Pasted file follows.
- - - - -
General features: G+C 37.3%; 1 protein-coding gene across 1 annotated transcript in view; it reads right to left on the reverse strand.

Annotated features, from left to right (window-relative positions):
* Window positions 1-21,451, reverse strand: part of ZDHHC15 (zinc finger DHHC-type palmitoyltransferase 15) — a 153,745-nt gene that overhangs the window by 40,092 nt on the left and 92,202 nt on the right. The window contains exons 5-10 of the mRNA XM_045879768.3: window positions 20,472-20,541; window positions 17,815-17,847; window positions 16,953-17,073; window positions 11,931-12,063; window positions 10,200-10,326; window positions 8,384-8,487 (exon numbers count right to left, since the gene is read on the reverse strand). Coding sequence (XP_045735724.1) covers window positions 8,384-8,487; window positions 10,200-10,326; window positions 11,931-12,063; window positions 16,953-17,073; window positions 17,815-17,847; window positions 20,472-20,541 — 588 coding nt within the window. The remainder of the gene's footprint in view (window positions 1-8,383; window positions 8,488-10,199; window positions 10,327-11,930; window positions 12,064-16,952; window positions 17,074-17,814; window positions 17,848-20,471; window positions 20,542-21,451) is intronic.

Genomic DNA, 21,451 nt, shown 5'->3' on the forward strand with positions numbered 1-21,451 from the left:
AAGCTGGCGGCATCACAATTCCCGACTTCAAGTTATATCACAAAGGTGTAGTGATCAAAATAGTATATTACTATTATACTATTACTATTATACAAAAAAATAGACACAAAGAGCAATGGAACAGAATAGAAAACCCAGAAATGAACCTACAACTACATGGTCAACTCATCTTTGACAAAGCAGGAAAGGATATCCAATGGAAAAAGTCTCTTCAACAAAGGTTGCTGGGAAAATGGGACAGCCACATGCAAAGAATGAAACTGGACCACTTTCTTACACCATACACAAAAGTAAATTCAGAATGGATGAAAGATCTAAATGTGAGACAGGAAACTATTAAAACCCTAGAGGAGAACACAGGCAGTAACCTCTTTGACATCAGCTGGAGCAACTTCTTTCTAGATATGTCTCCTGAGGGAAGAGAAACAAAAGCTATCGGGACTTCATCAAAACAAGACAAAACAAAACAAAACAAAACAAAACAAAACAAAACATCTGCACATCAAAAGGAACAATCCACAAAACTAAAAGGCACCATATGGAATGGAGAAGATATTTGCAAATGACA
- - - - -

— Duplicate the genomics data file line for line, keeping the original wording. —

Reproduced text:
General features: G+C 37.3%; 1 protein-coding gene across 1 annotated transcript in view; it reads right to left on the reverse strand.

Annotated features, from left to right (window-relative positions):
* Window positions 1-21,451, reverse strand: part of ZDHHC15 (zinc finger DHHC-type palmitoyltransferase 15) — a 153,745-nt gene that overhangs the window by 40,092 nt on the left and 92,202 nt on the right. The window contains exons 5-10 of the mRNA XM_045879768.3: window positions 20,472-20,541; window positions 17,815-17,847; window positions 16,953-17,073; window positions 11,931-12,063; window positions 10,200-10,326; window positions 8,384-8,487 (exon numbers count right to left, since the gene is read on the reverse strand). Coding sequence (XP_045735724.1) covers window positions 8,384-8,487; window positions 10,200-10,326; window positions 11,931-12,063; window positions 16,953-17,073; window positions 17,815-17,847; window positions 20,472-20,541 — 588 coding nt within the window. The remainder of the gene's footprint in view (window positions 1-8,383; window positions 8,488-10,199; window positions 10,327-11,930; window positions 12,064-16,952; window positions 17,074-17,814; window positions 17,848-20,471; window positions 20,542-21,451) is intronic.

Genomic DNA, 21,451 nt, shown 5'->3' on the forward strand with positions numbered 1-21,451 from the left:
AAGCTGGCGGCATCACAATTCCCGACTTCAAGTTATATCACAAAGGTGTAGTGATCAAAATAGTATATTACTATTATACTATTACTATTATACAAAAAAATAGACACAAAGAGCAATGGAACAGAATAGAAAACCCAGAAATGAACCTACAACTACATGGTCAACTCATCTTTGACAAAGCAGGAAAGGATATCCAATGGAAAAAGTCTCTTCAACAAAGGTTGCTGGGAAAATGGGACAGCCACATGCAAAGAATGAAACTGGACCACTTTCTTACACCATACACAAAAGTAAATTCAGAATGGATGAAAGATCTAAATGTGAGACAGGAAACTATTAAAACCCTAGAGGAGAACACAGGCAGTAACCTCTTTGACATCAGCTGGAGCAACTTCTTTCTAGATATGTCTCCTGAGGGAAGAGAAACAAAAGCTATCGGGACTTCATCAAAACAAGACAAAACAAAACAAAACAAAACAAAACAAAACAAAACATCTGCACATCAAAAGGAACAATCCACAAAACTAAAAGGCACCATATGGAATGGAGAAGATATTTGCAAATGACA